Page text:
This orca carried her dead newborn’s body for 17 days two years ago. Now, she’s pregnant again
An orca that brought the plight of her struggling family to the world’s attention by carrying her dead newborn’s body for 17 days is pregnant once again
Drone footage taken by the marine research organization SR3 shows that J35, a 22-year-old southern resident killer whale, is pregnant.
It’s a hopeful sign to whale researchers who have been following the endangered orcas’ decline for decades. There are 72 orcas left in the population that lives off the coast of British Columbia and Washington.
Deborah Giles, a scientist with the University of Washington’s Center for Conservation Biology, said she hopes J35 will give birth to a healthy calf, despite all the challenges the whales face.
The southern resident orcas are facing a triple threat of toxic waters, noise pollution and dwindling food sources.
“It’s a lot for a young animal to deal with,” said Giles, who also volunteers with the advocacy group Wild Orca.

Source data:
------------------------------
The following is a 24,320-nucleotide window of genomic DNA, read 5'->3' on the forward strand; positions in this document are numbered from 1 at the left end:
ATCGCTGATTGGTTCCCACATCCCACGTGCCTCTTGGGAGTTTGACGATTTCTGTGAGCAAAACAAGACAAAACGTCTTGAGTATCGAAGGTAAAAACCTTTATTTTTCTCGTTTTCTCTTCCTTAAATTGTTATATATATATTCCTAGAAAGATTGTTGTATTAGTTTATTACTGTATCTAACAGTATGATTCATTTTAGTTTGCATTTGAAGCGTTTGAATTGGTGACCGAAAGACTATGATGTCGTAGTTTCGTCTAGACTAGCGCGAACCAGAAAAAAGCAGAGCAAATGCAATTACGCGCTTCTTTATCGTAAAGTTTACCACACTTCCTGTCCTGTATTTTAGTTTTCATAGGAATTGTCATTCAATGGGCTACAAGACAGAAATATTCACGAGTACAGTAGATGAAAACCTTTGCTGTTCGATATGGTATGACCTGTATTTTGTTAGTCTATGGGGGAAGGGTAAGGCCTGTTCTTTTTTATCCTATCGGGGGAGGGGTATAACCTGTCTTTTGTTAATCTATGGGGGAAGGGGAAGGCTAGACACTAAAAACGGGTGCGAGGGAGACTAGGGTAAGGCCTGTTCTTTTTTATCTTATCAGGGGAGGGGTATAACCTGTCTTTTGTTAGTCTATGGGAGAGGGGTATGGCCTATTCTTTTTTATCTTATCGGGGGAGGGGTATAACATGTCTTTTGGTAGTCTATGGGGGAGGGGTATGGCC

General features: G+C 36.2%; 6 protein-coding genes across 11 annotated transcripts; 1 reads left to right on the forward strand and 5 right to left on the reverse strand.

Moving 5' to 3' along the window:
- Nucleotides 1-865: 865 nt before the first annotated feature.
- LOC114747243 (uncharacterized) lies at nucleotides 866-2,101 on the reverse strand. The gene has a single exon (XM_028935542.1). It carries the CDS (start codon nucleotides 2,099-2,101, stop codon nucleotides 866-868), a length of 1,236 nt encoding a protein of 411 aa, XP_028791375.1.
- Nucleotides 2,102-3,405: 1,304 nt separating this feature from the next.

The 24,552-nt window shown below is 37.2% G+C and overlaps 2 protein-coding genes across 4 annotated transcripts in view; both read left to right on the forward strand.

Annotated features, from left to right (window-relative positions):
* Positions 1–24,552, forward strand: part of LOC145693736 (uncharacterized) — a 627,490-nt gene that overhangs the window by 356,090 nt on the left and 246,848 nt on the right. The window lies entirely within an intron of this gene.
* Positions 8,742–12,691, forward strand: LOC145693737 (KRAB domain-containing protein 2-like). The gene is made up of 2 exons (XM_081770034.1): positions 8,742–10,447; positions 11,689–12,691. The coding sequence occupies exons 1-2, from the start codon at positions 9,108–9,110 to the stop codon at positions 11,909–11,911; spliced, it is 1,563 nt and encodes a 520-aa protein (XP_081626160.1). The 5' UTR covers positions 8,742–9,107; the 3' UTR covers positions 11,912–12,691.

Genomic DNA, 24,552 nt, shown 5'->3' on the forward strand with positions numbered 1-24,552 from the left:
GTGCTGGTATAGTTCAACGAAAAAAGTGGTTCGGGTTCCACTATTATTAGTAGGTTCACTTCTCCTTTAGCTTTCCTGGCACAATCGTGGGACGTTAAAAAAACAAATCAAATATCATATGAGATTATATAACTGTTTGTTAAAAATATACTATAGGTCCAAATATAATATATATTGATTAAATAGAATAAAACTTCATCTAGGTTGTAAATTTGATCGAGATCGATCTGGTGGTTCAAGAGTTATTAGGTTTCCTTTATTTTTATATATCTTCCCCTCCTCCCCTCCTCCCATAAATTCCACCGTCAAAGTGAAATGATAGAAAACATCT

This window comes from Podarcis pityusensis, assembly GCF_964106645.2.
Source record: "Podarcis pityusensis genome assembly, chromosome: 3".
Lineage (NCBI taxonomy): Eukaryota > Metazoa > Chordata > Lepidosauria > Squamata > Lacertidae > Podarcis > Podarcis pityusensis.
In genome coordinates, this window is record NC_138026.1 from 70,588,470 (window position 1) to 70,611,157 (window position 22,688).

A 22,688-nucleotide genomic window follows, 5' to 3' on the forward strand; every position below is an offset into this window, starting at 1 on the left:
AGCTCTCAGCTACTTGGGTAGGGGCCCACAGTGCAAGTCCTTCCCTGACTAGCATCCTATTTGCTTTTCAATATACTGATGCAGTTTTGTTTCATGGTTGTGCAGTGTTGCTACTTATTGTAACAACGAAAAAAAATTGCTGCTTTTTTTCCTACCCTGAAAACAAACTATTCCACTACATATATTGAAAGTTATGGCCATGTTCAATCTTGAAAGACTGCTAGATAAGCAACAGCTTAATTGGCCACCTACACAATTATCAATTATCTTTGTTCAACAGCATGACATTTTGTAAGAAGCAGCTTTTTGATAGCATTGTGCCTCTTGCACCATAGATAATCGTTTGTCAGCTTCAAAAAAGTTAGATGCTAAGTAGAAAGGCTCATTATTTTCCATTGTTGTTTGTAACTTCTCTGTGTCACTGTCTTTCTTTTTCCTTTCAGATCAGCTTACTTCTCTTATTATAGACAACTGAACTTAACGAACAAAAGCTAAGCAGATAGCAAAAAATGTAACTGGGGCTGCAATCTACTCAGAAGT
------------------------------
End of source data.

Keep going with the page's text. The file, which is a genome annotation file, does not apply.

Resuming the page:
J35 also recently became the matriarch of her family after her mother, J17, died last summer. Matriarchs have added responsibilities such as guiding their family to feeding grounds and sharing food with younger members, Giles said.
“I think she can do it. She’s a resilient animal, obviously. She’s got a lot of will to live, and I think if anyone can pull it off, she can.”
Still, the odds are against her.
Seven out of 10 southern resident orca pregnancies fail due to a lack of food, according to a 2017 study out of the University of Washington. The mothers either suffer a miscarriage, or the baby dies within days after birth — something J35 experienced in 2018 with her most recent calf.
A release from SR3, a non-profit that collects data on the orcas’ body condition by using drone imagery, states that several individuals from all three southern resident pods are pregnant.